SESSIONS: Yeah, Alan Furst, David Ignatius’ books.

COTTON: Do you like Jason Bourne or James Bond movies?

SESSIONS: No, yes, I do.

COTTON: Have you ever ever in any of these fantastical situations heard of a plot line so ridiculous that a sitting United States senator and an ambassador of a foreign government colluded at an open setting with hundreds of other people to pull off the greatest caper in the history of espionage?

SESSIONS: Thank you for saying that, Senator Cotton. It’s just like through the looking glass. I mean, what is this? I explained how in good faith I said I had not met with Russians, because they were suggesting I as a surrogate had been meeting continuously with Russians. I said I didn’t meet with them and now, the next thing you know I’m accused of some reception plotting some sort of influence campaign for the American election. It’s just beyond my capability to understand, and I really appreciate, Mr. Chairman, the opportunity to at least to be able to say publicly I didn’t participate in that and know nothing about it.

COTTON: And I gather that’s one reason why you wanted to testify today in public. Last week Mr. Comey in characteristic dramatic and theatrical fashion alluded ominously to what you call innuendo, that there was some kind of classified intelligence that suggested you might have colluded with Russia or that you might have otherwise acted improperly. You’ve addressed those allegations here today. Do you understand why he made that allusion?

SESSIONS: Actually I do not. Nobody’s provided me any information.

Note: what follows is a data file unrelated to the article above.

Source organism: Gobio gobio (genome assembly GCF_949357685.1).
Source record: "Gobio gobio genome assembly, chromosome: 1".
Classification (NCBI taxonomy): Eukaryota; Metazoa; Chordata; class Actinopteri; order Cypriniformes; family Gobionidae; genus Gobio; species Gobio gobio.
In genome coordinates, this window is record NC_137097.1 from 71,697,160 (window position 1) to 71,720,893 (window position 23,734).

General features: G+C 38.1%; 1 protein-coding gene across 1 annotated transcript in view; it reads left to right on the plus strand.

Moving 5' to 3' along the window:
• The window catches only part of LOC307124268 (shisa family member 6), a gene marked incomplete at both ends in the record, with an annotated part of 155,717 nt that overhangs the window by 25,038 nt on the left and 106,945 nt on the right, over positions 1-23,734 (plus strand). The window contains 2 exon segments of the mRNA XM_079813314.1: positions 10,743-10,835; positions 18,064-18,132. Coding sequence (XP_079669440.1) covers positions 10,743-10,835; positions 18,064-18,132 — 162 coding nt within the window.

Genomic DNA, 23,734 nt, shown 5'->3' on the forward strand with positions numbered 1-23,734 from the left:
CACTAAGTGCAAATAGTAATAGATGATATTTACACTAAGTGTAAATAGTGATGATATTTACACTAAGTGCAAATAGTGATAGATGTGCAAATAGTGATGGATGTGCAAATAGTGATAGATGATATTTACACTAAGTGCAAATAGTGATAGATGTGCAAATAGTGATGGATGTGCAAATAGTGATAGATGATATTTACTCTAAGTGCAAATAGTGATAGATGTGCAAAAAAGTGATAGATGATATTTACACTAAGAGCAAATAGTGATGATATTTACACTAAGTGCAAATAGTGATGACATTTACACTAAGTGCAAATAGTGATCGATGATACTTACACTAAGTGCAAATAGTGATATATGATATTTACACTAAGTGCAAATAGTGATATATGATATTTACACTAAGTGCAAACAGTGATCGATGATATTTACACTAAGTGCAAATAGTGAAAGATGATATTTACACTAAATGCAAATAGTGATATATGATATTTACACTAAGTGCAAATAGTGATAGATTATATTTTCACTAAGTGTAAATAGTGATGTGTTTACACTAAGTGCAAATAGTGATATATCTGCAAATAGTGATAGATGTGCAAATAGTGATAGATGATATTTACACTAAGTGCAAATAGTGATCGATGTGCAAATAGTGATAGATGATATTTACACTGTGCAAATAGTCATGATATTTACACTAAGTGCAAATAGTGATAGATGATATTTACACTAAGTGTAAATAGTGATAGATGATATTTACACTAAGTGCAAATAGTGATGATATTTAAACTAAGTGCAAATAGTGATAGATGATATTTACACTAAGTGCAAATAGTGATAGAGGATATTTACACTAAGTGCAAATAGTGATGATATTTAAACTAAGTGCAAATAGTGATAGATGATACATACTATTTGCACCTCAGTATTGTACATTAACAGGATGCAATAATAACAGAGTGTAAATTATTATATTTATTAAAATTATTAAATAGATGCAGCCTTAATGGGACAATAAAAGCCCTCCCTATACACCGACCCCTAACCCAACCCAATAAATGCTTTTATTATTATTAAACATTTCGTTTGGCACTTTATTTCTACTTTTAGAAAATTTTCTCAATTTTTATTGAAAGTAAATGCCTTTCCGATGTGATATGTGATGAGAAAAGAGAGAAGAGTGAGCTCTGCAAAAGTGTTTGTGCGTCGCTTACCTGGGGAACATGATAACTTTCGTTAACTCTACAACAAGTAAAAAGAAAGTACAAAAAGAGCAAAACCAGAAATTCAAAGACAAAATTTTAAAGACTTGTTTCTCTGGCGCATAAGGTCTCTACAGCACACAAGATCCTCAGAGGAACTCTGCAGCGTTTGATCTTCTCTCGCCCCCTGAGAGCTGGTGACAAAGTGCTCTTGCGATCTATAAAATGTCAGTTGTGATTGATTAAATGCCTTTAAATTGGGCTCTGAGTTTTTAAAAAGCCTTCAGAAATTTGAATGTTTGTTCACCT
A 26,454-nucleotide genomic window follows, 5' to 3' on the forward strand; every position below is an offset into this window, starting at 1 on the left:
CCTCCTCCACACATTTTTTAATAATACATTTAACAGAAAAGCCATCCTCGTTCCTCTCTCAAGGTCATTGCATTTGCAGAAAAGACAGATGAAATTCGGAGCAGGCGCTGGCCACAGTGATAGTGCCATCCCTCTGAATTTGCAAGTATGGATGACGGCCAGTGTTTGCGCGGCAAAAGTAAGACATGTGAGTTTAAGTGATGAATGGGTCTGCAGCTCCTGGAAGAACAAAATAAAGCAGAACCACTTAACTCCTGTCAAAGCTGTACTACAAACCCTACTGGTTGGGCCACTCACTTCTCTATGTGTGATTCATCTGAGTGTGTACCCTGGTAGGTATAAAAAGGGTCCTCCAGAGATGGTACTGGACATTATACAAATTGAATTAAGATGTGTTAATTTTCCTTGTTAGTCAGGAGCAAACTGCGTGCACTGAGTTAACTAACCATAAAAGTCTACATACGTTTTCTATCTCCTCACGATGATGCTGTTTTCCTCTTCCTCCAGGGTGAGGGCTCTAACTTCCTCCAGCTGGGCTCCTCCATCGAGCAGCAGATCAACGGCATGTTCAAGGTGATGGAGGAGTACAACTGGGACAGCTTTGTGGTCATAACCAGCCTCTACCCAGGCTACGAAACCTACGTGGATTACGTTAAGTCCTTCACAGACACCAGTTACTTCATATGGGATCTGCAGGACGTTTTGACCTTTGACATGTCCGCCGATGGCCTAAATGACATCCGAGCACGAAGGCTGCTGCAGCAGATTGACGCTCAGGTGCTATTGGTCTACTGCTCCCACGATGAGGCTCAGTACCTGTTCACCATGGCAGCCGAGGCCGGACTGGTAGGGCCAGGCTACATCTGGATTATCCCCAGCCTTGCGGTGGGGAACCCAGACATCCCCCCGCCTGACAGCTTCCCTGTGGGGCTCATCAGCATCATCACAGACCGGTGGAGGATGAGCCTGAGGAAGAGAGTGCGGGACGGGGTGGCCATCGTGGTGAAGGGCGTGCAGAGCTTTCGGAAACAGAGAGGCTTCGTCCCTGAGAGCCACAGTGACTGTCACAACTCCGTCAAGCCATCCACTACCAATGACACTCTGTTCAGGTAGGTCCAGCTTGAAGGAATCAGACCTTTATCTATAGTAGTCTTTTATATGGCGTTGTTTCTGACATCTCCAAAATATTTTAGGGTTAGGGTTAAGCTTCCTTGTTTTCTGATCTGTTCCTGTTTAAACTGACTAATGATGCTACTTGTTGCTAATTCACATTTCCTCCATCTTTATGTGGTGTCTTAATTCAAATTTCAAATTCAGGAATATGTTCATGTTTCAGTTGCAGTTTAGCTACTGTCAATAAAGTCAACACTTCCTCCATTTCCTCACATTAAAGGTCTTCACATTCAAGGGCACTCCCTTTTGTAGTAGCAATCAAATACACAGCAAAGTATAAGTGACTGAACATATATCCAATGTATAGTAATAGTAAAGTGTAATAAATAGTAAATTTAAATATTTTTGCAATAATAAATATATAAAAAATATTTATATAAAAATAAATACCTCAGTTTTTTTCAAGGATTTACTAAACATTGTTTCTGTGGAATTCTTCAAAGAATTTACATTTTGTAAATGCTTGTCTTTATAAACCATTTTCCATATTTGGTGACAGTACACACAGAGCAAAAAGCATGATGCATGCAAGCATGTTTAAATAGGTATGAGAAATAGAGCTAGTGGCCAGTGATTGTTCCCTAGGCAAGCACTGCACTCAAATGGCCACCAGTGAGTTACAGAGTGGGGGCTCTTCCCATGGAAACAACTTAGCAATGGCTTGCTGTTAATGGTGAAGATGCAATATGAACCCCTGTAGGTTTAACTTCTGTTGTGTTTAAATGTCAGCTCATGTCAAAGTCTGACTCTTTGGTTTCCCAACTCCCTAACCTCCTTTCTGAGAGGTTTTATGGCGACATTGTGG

COTTON: Let’s turn to the potential crimes that we know have happened: leaks of certain information. Here’s a short list of what I have. The contents of alleged transcripts of alleged conversations between Mr. Flynn and Mr. Kislyak, the contents of President Trump’s phone calls with Australian and Mexican leaders, the content of Mr. Trump’s meetings with the Russian foreign minister and the ambassador, the leak of Manchester bombing — the Manchester bombing suspect’s identity and crime scene photos and last week within 20 minutes of this committee meeting in a classified setting is with Jim Comey, the basis of Mr. Comey’s innuendo was. Are these leaks serious threats to our national security, and is the Department of Justice taking them with the appropriate degree of seriousness and investigating and ultimately going to prosecute them to the fullest extent of the law?

SESSIONS: Thank you, Senator Cotton. We have had one successful case very recently in Georgia. That person has been denied bail I believe and is being held in custody. But some of these leaks, as you well know, are extraordinarily damaging to the United States security, and we have got to restore a regular order principle. We cannot have persons in our intelligence agencies, our investigative agencies or in Congress leaking sensitive matters, so this is — I’m afraid will result — is already resulting in investigations, and I’m — I fear that some people may find that they wish they hadn’t leaked it.

COTTON: Thank you. My time has expired but for the record it was stated earlier that the Republican platform was weakened on the point of arms for Ukraine. That is incorrect. The platform was actually strengthened, and I would note that it was the Democratic president who refused repeated bipartisan requests of this Congress to supply those arms to Ukraine.

The Democrats are making fools of themselves. But that is what their base–black-masked “antifa” hoodlums, the New York Times, the Washington Post–wants, so no doubt it will continue for a while. Eventually, though, they will have to admit that their Russia investigation, an attempt to smear the Trump administration with whatever the Russian government may or may not have done, has come to nothing.